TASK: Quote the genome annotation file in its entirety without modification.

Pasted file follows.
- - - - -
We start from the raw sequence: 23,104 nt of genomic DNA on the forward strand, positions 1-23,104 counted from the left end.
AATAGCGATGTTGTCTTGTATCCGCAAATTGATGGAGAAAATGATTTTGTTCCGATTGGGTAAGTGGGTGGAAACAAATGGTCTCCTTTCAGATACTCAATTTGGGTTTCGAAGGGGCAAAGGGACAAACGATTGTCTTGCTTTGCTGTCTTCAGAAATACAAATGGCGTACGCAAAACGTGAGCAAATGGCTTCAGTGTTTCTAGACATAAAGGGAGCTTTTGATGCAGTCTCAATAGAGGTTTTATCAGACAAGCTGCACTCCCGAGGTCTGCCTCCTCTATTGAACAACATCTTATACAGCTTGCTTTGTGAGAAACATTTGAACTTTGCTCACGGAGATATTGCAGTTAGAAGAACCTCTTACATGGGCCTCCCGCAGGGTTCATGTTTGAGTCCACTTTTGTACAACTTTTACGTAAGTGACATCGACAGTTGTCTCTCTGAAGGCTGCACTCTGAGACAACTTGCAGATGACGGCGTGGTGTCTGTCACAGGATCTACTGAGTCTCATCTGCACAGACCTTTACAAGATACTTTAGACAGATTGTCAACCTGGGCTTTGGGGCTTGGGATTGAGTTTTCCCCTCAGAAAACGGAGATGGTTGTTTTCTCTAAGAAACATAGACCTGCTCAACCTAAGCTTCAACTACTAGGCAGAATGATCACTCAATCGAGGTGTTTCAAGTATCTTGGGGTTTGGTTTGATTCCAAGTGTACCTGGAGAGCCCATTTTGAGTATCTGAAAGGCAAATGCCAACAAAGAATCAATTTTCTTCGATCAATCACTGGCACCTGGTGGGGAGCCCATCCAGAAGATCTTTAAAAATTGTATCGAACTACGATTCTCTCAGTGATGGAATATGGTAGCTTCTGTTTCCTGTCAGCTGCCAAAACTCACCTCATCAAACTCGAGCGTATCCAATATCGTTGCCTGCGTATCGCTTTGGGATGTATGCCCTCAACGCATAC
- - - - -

We start from the raw sequence: 23,104 nt of genomic DNA on the forward strand, positions 1-23,104 counted from the left end.
AATAGCGATGTTGTCTTGTATCCGCAAATTGATGGAGAAAATGATTTTGTTCCGATTGGGTAAGTGGGTGGAAACAAATGGTCTCCTTTCAGATACTCAATTTGGGTTTCGAAGGGGCAAAGGGACAAACGATTGTCTTGCTTTGCTGTCTTCAGAAATACAAATGGCGTACGCAAAACGTGAGCAAATGGCTTCAGTGTTTCTAGACATAAAGGGAGCTTTTGATGCAGTCTCAATAGAGGTTTTATCAGACAAGCTGCACTCCCGAGGTCTGCCTCCTCTATTGAACAACATCTTATACAGCTTGCTTTGTGAGAAACATTTGAACTTTGCTCACGGAGATATTGCAGTTAGAAGAACCTCTTACATGGGCCTCCCGCAGGGTTCATGTTTGAGTCCACTTTTGTACAACTTTTACGTAAGTGACATCGACAGTTGTCTCTCTGAAGGCTGCACTCTGAGACAACTTGCAGATGACGGCGTGGTGTCTGTCACAGGATCTACTGAGTCTCATCTGCACAGACCTTTACAAGATACTTTAGACAGATTGTCAACCTGGGCTTTGGGGCTTGGGATTGAGTTTTCCCCTCAGAAAACGGAGATGGTTGTTTTCTCTAAGAAACATAGACCTGCTCAACCTAAGCTTCAACTACTAGGCAGAATGATCACTCAATCGAGGTGTTTCAAGTATCTTGGGGTTTGGTTTGATTCCAAGTGTACCTGGAGAGCCCATTTTGAGTATCTGAAAGGCAAATGCCAACAAAGAATCAATTTTCTTCGATCAATCACTGGCACCTGGTGGGGAGCCCATCCAGAAGATCTTTAAAAATTGTATCGAACTACGATTCTCTCAGTGATGGAATATGGTAGCTTCTGTTTCCTGTCAGCTGCCAAAACTCACCTCATCAAACTCGAGCGTATCCAATATCGTTGCCTGCGTATCGCTTTGGGATGTATGCCCTCAACGCATAC